Brazilian community at UM speaks on Bolsonaro’s shocking election defeat

Thousands flood the streets after Lula won the Brazilian Election on Oct. 30. @LulaOfficial on Twitter Photo credit: Ricardo Stuckert

A polarizing election, the results evoked drastic reactions from people on both sides of the ballot.

For supporters of Lula da Silva, millions flooded the streets of Rio de Janeiro and São Paulo, cheering and shouting in celebration of a long-awaited victory and the defeat of who many referred to as “Trump of the Tropics”.

For supporters of Bolsonaro, the loss was met with widespread grief, sadness and disbelief as they witnessed the end of an era. And for many die-hard Bolsonaro supporters, it was met with anger.

Thousands of Bolsonaro’s supporters took to the streets, blocking major highways and preventing the flow of traffic to locations such as São Paulo’s airports. Truck drivers mounted barricades on transport arteries, causing severe disruption to the transportation of food and fuel.

After 48 hours of silence, Bolsonaro spoke to the Brazilian people briefly on Tuesday in Brasília following his election defeat.

“As President of the Republic and as a citizen, I will continue to respect all the commandments of our Constitution,” Bolsonaro said. “I’ve always been called anti-democratic but, unlike my opponents, I’ve always played inside the Constitution’s limits.”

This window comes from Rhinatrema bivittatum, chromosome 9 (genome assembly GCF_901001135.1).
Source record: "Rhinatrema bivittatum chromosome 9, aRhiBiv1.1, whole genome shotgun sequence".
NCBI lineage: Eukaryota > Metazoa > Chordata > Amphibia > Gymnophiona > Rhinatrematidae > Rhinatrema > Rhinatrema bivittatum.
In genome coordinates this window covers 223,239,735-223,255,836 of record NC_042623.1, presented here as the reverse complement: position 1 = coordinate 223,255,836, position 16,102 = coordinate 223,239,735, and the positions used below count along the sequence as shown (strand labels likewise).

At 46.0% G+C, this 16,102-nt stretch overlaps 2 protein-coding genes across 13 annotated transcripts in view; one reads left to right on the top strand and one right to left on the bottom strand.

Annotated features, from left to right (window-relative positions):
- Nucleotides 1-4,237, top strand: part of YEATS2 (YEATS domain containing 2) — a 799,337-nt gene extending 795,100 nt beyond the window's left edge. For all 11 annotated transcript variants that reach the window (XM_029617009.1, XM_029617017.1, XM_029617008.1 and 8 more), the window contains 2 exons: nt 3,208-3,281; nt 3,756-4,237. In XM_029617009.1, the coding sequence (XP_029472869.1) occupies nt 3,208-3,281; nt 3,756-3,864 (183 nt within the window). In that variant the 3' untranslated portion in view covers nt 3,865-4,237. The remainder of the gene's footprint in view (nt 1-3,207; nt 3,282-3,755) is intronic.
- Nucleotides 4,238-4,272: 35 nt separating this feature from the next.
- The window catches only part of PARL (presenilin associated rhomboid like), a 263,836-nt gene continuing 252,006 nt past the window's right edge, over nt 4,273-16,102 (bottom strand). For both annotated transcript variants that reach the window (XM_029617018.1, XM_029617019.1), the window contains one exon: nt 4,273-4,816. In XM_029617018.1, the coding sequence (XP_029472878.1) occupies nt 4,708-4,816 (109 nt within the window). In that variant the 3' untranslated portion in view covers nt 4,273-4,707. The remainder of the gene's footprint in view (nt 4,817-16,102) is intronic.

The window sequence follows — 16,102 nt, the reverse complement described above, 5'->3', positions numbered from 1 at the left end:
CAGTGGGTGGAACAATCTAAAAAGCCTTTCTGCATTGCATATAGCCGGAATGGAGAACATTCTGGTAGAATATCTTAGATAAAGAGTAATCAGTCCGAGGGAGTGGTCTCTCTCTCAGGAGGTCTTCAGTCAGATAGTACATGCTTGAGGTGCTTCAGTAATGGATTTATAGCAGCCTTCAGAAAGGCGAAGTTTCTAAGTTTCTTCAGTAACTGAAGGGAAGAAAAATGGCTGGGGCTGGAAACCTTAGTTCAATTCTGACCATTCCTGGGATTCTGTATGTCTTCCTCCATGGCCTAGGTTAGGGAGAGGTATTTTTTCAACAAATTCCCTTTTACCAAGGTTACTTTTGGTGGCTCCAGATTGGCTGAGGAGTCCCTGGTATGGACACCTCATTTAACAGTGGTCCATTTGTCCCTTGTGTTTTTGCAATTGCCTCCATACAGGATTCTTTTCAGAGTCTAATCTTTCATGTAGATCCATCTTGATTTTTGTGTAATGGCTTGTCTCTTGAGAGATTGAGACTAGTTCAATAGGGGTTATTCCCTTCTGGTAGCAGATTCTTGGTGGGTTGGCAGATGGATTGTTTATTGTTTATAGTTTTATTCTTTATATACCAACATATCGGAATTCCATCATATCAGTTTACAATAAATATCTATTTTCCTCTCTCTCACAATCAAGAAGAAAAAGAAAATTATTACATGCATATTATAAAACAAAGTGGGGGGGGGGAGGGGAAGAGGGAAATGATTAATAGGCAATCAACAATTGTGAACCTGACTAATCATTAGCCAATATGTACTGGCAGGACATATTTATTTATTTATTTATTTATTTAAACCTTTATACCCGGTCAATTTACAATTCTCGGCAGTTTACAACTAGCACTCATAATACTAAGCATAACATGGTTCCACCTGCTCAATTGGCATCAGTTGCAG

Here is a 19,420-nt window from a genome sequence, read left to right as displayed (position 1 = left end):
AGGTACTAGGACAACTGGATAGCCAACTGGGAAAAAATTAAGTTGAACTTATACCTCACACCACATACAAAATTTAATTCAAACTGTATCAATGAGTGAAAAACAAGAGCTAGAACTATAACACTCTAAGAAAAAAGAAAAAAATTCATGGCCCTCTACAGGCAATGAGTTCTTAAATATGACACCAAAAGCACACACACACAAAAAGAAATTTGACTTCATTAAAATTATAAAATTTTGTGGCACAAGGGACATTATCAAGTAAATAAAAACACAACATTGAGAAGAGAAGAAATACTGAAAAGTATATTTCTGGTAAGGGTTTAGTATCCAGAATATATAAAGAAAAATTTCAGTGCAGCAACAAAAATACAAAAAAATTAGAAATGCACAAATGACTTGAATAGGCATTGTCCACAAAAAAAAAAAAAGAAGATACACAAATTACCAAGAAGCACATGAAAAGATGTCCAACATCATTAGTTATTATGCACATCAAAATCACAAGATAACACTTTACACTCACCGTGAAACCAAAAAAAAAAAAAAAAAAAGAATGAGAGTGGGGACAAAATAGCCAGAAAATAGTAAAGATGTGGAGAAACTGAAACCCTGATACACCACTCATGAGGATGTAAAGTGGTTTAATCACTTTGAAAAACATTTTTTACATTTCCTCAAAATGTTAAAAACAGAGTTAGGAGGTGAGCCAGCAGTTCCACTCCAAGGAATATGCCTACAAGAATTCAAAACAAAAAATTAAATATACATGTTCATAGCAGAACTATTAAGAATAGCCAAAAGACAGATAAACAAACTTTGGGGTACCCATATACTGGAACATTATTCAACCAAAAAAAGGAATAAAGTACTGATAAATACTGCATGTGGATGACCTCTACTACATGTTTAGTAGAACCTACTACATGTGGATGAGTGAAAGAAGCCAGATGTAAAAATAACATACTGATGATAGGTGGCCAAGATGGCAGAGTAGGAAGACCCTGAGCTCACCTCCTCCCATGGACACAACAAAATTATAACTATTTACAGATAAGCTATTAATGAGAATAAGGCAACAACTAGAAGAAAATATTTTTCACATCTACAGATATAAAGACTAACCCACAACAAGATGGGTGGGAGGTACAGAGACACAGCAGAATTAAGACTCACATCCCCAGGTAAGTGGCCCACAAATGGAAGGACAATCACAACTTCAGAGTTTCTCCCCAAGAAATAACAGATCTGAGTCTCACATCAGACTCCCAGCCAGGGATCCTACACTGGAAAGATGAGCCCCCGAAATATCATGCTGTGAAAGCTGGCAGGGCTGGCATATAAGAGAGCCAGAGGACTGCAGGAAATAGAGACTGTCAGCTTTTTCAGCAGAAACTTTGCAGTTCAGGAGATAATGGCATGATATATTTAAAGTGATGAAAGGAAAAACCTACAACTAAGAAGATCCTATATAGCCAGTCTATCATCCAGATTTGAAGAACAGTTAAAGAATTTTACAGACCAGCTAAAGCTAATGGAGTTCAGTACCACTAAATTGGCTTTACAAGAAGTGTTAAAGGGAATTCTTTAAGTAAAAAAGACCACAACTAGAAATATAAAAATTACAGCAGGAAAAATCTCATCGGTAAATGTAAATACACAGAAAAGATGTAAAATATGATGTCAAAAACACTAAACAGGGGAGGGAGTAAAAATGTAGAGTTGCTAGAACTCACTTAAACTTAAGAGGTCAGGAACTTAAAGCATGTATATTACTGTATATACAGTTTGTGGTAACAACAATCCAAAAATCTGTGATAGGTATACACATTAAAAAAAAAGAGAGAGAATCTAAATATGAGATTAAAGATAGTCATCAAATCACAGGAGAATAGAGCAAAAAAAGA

In the aftermath of the election, many UM students wonder what the future of Brazil could look like under the Lula Administration.

“If anything, seeing his victory speech, where he emphasized he will govern for everyone, putting in place government programs to help the most vulnerable groups in our population, prioritizing environmental policies once again and working with other countries to promote Brazil’s development, shows me that he is on the right track,” a female Brazilian UM student said, who chose to speak anonymously given the span of drastically polarized views the Brazilian community at UM.

Given the dramatic divisions this election has placed among some Brazilian students, many refused to speak on the matter when asked for an interview.

Nonetheless, there was a diverse series of opinions among those who did.

“Lula does not have the support of the productive sector, does not have the majority seats in congress and lost to Bolsonaro in four of the five regions of the country,” said a male Brazilian UM student, who was not shy to voice his criticism for the Lula Administration and his corrupt history.

Lula will begin his term under a watchful eye, given his past involvement in Operation Car Wash (PT: Operação Lava Jato), a money laundering scheme that led to his short-term imprisonment in 2018. Taking into account his past crimes and current promises, many are wondering if he is the right fit to lead Brazil into the future.

“Regardless of political stance, we should respect the results of the elections democratically,” said the male student. “But one thing was made clear for all the Brazilians and people watching around the world: Crime pays handsomely in Brazil.”